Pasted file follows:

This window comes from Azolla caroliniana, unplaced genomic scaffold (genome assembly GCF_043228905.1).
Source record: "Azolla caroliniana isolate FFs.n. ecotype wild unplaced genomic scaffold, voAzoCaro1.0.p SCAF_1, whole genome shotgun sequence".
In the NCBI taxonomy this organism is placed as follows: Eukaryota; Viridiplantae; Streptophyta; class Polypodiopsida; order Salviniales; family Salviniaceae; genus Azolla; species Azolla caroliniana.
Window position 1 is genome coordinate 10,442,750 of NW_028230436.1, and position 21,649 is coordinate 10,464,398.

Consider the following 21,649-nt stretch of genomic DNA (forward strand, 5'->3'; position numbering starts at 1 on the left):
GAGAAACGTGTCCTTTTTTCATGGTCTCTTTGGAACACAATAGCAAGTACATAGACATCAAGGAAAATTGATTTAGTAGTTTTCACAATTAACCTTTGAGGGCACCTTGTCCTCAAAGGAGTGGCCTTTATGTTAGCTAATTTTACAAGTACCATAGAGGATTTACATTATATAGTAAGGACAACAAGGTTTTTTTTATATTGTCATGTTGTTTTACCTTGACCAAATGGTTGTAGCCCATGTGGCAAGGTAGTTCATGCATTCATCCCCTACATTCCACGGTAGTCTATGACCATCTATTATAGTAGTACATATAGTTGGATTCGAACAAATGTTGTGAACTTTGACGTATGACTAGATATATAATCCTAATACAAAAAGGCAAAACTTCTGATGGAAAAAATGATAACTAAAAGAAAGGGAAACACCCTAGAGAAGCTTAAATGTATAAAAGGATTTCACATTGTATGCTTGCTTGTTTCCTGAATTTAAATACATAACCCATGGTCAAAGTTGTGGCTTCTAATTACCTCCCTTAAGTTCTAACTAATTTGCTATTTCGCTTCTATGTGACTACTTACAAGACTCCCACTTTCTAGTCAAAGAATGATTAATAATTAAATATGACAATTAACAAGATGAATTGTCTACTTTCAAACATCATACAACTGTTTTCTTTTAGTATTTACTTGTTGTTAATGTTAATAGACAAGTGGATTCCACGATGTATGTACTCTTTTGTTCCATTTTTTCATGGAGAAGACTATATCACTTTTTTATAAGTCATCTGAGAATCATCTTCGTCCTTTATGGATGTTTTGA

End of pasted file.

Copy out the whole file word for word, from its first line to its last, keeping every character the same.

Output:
This window comes from Azolla caroliniana, unplaced genomic scaffold (genome assembly GCF_043228905.1).
Source record: "Azolla caroliniana isolate FFs.n. ecotype wild unplaced genomic scaffold, voAzoCaro1.0.p SCAF_1, whole genome shotgun sequence".
In the NCBI taxonomy this organism is placed as follows: Eukaryota; Viridiplantae; Streptophyta; class Polypodiopsida; order Salviniales; family Salviniaceae; genus Azolla; species Azolla caroliniana.
Window position 1 is genome coordinate 10,442,750 of NW_028230436.1, and position 21,649 is coordinate 10,464,398.

Consider the following 21,649-nt stretch of genomic DNA (forward strand, 5'->3'; position numbering starts at 1 on the left):
GAGAAACGTGTCCTTTTTTCATGGTCTCTTTGGAACACAATAGCAAGTACATAGACATCAAGGAAAATTGATTTAGTAGTTTTCACAATTAACCTTTGAGGGCACCTTGTCCTCAAAGGAGTGGCCTTTATGTTAGCTAATTTTACAAGTACCATAGAGGATTTACATTATATAGTAAGGACAACAAGGTTTTTTTTATATTGTCATGTTGTTTTACCTTGACCAAATGGTTGTAGCCCATGTGGCAAGGTAGTTCATGCATTCATCCCCTACATTCCACGGTAGTCTATGACCATCTATTATAGTAGTACATATAGTTGGATTCGAACAAATGTTGTGAACTTTGACGTATGACTAGATATATAATCCTAATACAAAAAGGCAAAACTTCTGATGGAAAAAATGATAACTAAAAGAAAGGGAAACACCCTAGAGAAGCTTAAATGTATAAAAGGATTTCACATTGTATGCTTGCTTGTTTCCTGAATTTAAATACATAACCCATGGTCAAAGTTGTGGCTTCTAATTACCTCCCTTAAGTTCTAACTAATTTGCTATTTCGCTTCTATGTGACTACTTACAAGACTCCCACTTTCTAGTCAAAGAATGATTAATAATTAAATATGACAATTAACAAGATGAATTGTCTACTTTCAAACATCATACAACTGTTTTCTTTTAGTATTTACTTGTTGTTAATGTTAATAGACAAGTGGATTCCACGATGTATGTACTCTTTTGTTCCATTTTTTCATGGAGAAGACTATATCACTTTTTTATAAGTCATCTGAGAATCATCTTCGTCCTTTATGGATGTTTTGA